When Jalen joined Sun Prairie, 13 miles northwest of Madison, Wisconsin, the freshman helped the school reach the regional final. Head coach Jeff Boos slated him as his “swing guard,” a form of point forward, marveling at his decision-making in the open floor. “For some reason, I got this, like, adrenaline rush from hitting somebody for an open layup, a long fastbreak pass. Those are the type of plays that kinda fulfill me,” Jalen said. “I think that’s where my passing came from. Just being able to hit somebody for a dunk or something, knowing that play started with you.” Opposing coaches now rue his lobs to teammates flying along the baseline.

Jalen rose up recruiting rankings and stepped squarely into the spotlight. Rod and Stacy reminded their boys to keep their heads down and their sneakers squeaking one direction. The parents showed articles of past prodigies’ mistakes, “pretty adamantly, pretty often,” Stacy said. “We didn’t want anything to be the front page of the paper.”

The league quickly became Johnson’s directive. Why Duke’s recruiting pitch, preparing him for the NBA during one season just like Jayson Tatum and Brandon Ingram, resonated so strongly – before COVID-19 closed the school and stopped the globe. His whole family, “The Johnson Five,” as Rod and Stacy proudly claim, reconvened at home, while lockdowns persisted and the Blue Devils delayed and delayed the starting date for incoming recruits. June bled into July, and then Johnson tested positive for the virus. He was the last player to arrive in Durham for that 2020-21 season. “It was just off from get-go,” Stacy said.

When Cameron wasn’t Cameron, Jalen wasn’t Jalen

Johnson finally moved into his room inside the Washington Duke Inn, a gothic building perched with a storied Durham golf club, its dim lighting down the halls disappearing into drab carpet. “I hated the hotel on my visit, and then they told us we gotta live there for the season, I was kinda like, ‘Oh …’” Johnson said. “That was an adjustment, for sure.” Duke tallied quite the bill renting an entire wing, quarantining their players in order to keep from infection, and yet those old confines weren’t meant for long-term stays. Daily testing burned the players’ nostrils, aware of the increased risks for head coach Mike Krzyzewski, then 73 and piloting his penultimate season. They played home games in front of cardboard cutouts, not Crazies. The stadium’s silence was deafening. “I went to Duke, but didn’t really go to Duke,” Johnson said. “Everything was altered or some type of modification to something. Like, no fans in Cameron? You can’t even imagine no fans there now.”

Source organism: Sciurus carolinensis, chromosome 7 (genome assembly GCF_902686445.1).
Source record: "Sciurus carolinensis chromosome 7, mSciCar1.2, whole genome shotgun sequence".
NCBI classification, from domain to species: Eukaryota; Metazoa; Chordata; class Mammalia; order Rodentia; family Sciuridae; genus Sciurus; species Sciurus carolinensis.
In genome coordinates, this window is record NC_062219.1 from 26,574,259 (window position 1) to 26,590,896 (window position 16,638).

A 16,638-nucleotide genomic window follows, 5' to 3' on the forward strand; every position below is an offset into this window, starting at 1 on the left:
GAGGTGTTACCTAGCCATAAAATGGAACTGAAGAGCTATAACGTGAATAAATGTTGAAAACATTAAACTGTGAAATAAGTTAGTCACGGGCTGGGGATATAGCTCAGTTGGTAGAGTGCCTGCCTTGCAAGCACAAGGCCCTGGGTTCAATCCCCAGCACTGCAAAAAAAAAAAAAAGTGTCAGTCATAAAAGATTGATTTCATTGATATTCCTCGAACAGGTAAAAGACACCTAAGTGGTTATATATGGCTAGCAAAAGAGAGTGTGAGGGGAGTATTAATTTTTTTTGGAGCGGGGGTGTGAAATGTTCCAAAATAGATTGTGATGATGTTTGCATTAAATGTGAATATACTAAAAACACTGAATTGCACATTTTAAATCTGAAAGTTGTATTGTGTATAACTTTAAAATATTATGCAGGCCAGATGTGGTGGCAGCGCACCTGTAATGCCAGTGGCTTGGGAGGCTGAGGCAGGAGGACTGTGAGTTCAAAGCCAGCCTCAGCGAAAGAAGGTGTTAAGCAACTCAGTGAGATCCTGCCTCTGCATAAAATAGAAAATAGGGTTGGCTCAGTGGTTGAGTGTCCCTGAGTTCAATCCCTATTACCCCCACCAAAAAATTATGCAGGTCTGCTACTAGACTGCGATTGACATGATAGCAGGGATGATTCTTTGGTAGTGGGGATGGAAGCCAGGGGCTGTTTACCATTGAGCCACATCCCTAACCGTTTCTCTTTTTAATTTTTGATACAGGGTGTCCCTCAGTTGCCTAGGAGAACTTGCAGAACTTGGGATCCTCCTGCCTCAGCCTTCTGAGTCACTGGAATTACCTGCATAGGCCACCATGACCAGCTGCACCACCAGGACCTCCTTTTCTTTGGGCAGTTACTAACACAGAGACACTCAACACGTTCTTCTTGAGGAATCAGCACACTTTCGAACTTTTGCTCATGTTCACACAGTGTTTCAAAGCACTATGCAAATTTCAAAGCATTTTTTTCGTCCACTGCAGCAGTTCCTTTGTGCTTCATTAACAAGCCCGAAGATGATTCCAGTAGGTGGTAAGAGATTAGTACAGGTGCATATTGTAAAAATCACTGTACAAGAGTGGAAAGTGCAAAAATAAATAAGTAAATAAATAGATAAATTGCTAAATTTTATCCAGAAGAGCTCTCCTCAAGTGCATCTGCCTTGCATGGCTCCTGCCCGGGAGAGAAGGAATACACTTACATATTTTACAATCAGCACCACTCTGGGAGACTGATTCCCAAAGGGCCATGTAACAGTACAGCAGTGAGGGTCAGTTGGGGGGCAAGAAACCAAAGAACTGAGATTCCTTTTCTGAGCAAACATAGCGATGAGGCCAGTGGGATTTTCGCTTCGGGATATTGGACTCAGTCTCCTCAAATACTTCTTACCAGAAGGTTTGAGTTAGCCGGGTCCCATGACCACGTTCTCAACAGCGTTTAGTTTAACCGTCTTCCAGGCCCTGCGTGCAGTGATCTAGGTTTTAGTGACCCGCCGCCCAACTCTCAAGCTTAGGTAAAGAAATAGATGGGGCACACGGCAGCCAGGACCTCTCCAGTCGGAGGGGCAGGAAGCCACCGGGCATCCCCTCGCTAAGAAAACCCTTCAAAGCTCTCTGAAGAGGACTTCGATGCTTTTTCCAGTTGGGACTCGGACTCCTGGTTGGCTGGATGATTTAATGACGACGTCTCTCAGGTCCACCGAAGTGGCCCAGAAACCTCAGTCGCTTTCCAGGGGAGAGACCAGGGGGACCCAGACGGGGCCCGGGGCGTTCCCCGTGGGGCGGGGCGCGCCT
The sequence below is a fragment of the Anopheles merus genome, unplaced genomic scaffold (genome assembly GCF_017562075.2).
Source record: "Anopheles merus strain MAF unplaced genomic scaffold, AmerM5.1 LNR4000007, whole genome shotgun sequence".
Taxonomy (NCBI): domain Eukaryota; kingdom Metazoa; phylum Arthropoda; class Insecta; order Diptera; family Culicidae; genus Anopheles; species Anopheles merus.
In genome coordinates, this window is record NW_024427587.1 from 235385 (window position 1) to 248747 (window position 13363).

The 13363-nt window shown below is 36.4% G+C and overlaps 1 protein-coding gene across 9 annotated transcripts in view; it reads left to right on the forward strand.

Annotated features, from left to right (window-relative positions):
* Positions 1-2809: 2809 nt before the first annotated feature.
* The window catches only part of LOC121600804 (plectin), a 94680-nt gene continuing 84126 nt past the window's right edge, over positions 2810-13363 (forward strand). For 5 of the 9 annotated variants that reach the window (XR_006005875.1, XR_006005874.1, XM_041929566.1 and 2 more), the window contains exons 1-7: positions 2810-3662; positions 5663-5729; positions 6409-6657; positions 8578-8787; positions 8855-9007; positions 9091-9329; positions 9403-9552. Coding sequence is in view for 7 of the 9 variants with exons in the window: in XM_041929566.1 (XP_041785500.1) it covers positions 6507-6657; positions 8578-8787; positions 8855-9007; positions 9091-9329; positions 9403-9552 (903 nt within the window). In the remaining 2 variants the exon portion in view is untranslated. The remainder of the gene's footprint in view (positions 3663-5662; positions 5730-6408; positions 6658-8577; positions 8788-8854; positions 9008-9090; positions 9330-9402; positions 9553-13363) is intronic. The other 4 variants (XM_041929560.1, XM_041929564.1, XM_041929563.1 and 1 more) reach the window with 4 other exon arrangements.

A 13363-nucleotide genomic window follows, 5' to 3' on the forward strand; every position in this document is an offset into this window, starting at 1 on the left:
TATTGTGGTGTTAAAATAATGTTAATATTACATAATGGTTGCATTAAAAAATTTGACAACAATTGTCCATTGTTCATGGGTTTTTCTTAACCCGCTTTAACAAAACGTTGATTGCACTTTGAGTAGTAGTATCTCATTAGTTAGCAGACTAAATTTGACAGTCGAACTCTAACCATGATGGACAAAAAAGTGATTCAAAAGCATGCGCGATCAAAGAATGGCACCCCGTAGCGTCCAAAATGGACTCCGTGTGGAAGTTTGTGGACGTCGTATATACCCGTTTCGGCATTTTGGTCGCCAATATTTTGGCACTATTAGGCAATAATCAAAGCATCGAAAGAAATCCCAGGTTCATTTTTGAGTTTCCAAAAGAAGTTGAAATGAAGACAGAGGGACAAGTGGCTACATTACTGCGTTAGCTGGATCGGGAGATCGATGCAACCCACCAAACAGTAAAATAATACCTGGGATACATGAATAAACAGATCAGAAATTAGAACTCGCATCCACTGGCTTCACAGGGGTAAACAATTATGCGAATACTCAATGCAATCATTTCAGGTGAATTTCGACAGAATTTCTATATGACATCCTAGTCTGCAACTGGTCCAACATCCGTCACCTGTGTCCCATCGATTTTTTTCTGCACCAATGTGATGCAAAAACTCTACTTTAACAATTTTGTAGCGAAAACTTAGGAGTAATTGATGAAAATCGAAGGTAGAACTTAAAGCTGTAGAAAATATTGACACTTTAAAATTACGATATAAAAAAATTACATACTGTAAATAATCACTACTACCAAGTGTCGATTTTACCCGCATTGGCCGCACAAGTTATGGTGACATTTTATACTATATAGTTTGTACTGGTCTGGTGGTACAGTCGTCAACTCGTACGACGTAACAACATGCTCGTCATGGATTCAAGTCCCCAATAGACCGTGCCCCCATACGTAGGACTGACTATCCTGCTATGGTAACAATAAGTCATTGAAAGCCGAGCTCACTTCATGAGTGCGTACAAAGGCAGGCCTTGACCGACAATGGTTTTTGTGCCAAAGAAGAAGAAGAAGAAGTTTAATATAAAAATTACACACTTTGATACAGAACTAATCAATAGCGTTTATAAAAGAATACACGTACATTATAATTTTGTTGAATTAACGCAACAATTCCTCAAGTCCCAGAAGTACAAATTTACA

Even though Johnson would erupt for a 20-point, near triple-double against Pitt and flush a ridiculous poster against Clemson, Duke’s roster never seemed to piece together. Johnson was supposed to be the latest freshman phenom leading the Blue Devils to the Big Dance, and yet they were a bubble team from the jump and prone to burst amid a global pandemic. The weight stacked and stacked onto his broad shoulders. “You gotta understand, how coach, how he coached his players, how he demanded the best out of his guys, I just didn’t know how to take all that at the time,” Jalen said. “Just as far as staying sharp and staying even-keeled amongst everything.”